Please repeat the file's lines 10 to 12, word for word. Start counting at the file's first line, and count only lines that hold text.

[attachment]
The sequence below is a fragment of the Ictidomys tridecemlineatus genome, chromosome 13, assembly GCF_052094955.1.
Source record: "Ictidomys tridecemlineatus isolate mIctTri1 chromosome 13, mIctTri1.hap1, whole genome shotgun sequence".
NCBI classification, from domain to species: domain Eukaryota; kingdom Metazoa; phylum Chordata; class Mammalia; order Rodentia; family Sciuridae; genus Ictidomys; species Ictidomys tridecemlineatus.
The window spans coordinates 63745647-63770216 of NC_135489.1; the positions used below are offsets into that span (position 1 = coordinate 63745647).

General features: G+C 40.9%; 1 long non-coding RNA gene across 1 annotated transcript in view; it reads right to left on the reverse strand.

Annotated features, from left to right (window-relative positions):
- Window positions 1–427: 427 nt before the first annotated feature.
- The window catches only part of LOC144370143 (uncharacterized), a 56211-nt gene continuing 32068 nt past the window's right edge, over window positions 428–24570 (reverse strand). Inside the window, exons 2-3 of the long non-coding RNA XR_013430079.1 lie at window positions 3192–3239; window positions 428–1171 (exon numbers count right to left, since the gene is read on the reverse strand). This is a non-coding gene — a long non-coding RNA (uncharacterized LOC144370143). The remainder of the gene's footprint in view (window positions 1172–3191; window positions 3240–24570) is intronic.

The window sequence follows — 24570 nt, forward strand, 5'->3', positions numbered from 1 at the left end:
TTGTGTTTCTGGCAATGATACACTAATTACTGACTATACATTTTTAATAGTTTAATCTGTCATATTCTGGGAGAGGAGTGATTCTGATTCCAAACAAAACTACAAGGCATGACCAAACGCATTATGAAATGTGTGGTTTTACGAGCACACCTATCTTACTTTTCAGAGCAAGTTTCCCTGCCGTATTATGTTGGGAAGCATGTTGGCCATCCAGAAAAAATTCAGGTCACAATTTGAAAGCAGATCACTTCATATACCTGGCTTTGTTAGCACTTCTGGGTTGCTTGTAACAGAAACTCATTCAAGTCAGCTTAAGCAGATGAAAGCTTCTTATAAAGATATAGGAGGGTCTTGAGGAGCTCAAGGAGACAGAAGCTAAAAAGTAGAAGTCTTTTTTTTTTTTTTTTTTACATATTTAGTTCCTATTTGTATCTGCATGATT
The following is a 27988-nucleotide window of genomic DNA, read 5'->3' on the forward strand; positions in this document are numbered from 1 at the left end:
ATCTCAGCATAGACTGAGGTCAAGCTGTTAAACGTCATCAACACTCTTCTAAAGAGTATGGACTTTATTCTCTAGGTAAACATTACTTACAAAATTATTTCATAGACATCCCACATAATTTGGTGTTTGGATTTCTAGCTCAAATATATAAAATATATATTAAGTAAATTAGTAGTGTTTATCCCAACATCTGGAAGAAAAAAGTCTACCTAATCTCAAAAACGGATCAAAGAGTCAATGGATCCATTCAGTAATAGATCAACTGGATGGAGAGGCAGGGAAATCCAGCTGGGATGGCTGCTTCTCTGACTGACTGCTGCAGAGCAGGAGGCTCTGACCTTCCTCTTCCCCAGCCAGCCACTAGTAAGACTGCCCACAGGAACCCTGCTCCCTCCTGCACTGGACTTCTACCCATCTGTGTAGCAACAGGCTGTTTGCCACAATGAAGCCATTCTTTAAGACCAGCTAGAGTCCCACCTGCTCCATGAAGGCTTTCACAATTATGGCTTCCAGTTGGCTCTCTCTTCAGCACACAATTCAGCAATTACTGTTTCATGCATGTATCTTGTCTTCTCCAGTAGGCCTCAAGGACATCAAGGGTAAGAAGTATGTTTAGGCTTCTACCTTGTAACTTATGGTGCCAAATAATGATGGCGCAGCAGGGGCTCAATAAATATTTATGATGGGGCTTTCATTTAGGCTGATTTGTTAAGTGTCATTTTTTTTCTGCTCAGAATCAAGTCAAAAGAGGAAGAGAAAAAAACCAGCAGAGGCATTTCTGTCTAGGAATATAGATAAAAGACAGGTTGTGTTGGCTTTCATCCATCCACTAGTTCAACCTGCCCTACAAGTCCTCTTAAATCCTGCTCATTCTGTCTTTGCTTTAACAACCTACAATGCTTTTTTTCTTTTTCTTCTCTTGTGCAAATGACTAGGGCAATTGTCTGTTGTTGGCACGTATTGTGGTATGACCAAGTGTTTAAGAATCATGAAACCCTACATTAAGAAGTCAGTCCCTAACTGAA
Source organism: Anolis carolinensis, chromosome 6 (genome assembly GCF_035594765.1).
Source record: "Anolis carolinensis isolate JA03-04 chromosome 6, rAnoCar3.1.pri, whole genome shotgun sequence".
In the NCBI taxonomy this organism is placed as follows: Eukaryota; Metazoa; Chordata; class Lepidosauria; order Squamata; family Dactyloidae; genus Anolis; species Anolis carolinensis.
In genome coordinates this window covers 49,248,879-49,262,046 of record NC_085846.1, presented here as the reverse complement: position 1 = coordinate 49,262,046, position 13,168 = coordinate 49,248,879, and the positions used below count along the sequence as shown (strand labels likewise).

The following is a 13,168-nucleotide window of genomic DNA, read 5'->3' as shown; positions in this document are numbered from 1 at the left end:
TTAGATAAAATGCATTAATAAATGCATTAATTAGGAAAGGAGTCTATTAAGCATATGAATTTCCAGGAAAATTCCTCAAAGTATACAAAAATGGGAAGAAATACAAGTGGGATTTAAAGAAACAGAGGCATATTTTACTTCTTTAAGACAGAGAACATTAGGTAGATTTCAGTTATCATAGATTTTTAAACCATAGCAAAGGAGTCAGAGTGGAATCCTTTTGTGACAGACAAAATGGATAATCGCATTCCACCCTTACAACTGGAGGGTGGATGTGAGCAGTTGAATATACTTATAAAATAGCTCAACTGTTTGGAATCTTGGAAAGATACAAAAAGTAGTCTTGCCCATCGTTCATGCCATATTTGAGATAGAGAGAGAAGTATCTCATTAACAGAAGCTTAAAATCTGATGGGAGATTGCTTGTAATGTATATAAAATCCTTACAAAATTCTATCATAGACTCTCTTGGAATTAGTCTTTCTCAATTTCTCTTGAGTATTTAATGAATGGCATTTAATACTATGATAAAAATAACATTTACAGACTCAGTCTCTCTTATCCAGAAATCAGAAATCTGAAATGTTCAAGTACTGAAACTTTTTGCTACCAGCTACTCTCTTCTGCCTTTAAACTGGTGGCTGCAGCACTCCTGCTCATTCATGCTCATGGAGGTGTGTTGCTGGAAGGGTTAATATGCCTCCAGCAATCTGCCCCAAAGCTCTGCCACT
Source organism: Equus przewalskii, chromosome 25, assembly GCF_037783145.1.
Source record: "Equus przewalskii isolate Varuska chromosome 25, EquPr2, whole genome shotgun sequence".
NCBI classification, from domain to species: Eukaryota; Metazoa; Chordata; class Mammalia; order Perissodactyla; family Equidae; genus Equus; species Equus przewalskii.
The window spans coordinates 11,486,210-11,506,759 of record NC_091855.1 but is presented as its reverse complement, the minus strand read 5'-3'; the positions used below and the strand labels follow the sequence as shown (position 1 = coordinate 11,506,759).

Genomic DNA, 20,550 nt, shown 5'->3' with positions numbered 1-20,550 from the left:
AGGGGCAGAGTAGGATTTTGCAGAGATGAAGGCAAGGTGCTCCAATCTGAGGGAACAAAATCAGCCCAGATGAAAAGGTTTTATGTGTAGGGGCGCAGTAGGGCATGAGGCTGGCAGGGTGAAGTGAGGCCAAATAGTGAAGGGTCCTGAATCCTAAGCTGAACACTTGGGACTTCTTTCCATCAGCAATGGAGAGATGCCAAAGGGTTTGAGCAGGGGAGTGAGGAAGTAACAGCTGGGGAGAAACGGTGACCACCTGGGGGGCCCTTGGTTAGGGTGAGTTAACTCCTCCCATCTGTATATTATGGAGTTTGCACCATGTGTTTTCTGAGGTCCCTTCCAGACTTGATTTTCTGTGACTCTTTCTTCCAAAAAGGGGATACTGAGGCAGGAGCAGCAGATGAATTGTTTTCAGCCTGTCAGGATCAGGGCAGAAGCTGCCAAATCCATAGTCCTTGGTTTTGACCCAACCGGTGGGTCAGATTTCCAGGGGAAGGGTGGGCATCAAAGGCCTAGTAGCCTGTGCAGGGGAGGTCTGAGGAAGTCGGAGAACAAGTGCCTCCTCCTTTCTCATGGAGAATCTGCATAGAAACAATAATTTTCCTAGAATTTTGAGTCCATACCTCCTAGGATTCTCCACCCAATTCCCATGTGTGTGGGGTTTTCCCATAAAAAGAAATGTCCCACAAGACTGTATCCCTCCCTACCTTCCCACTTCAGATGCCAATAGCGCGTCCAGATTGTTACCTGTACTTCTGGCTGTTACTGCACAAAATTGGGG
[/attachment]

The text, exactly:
TTGTGTTTCTGGCAATGATACACTAATTACTGACTATACATTTTTAATAGTTTAATCTGTCATATTCTGGGAGAGGAGTGATTCTGATTCCAAACAAAACTACAAGGCATGACCAAACGCATTATGAAATGTGTGGTTTTACGAGCACACCTATCTTACTTTTCAGAGCAAGTTTCCCTGCCGTATTATGTTGGGAAGCATGTTGGCCATCCAGAAAAAATTCAGGTCACAATTTGAAAGCAGATCACTTCATATACCTGGCTTTGTTAGCACTTCTGGGTTGCTTGTAACAGAAACTCATTCAAGTCAGCTTAAGCAGATGAAAGCTTCTTATAAAGATATAGGAGGGTCTTGAGGAGCTCAAGGAGACAGAAGCTAAAAAGTAGAAGTCTTTTTTTTTTTTTTTTTTACATATTTAGTTCCTATTTGTATCTGCATGATT
The following is a 27988-nucleotide window of genomic DNA, read 5'->3' on the forward strand; positions in this document are numbered from 1 at the left end:
ATCTCAGCATAGACTGAGGTCAAGCTGTTAAACGTCATCAACACTCTTCTAAAGAGTATGGACTTTATTCTCTAGGTAAACATTACTTACAAAATTATTTCATAGACATCCCACATAATTTGGTGTTTGGATTTCTAGCTCAAATATATAAAATATATATTAAGTAAATTAGTAGTGTTTATCCCAACATCTGGAAGAAAAAAGTCTACCTAATCTCAAAAACGGATCAAAGAGTCAATGGATCCATTCAGTAATAGATCAACTGGATGGAGAGGCAGGGAAATCCAGCTGGGATGGCTGCTTCTCTGACTGACTGCTGCAGAGCAGGAGGCTCTGACCTTCCTCTTCCCCAGCCAGCCACTAGTAAGACTGCCCACAGGAACCCTGCTCCCTCCTGCACTGGACTTCTACCCATCTGTGTAGCAACAGGCTGTTTGCCACAATGAAGCCATTCTTTAAGACCAGCTAGAGTCCCACCTGCTCCATGAAGGCTTTCACAATTATGGCTTCCAGTTGGCTCTCTCTTCAGCACACAATTCAGCAATTACTGTTTCATGCATGTATCTTGTCTTCTCCAGTAGGCCTCAAGGACATCAAGGGTAAGAAGTATGTTTAGGCTTCTACCTTGTAACTTATGGTGCCAAATAATGATGGCGCAGCAGGGGCTCAATAAATATTTATGATGGGGCTTTCATTTAGGCTGATTTGTTAAGTGTCATTTTTTTTCTGCTCAGAATCAAGTCAAAAGAGGAAGAGAAAAAAACCAGCAGAGGCATTTCTGTCTAGGAATATAGATAAAAGACAGGTTGTGTTGGCTTTCATCCATCCACTAGTTCAACCTGCCCTACAAGTCCTCTTAAATCCTGCTCATTCTGTCTTTGCTTTAACAACCTACAATGCTTTTTTTCTTTTTCTTCTCTTGTGCAAATGACTAGGGCAATTGTCTGTTGTTGGCACGTATTGTGGTATGACCAAGTGTTTAAGAATCATGAAACCCTACATTAAGAAGTCAGTCCCTAACTGAA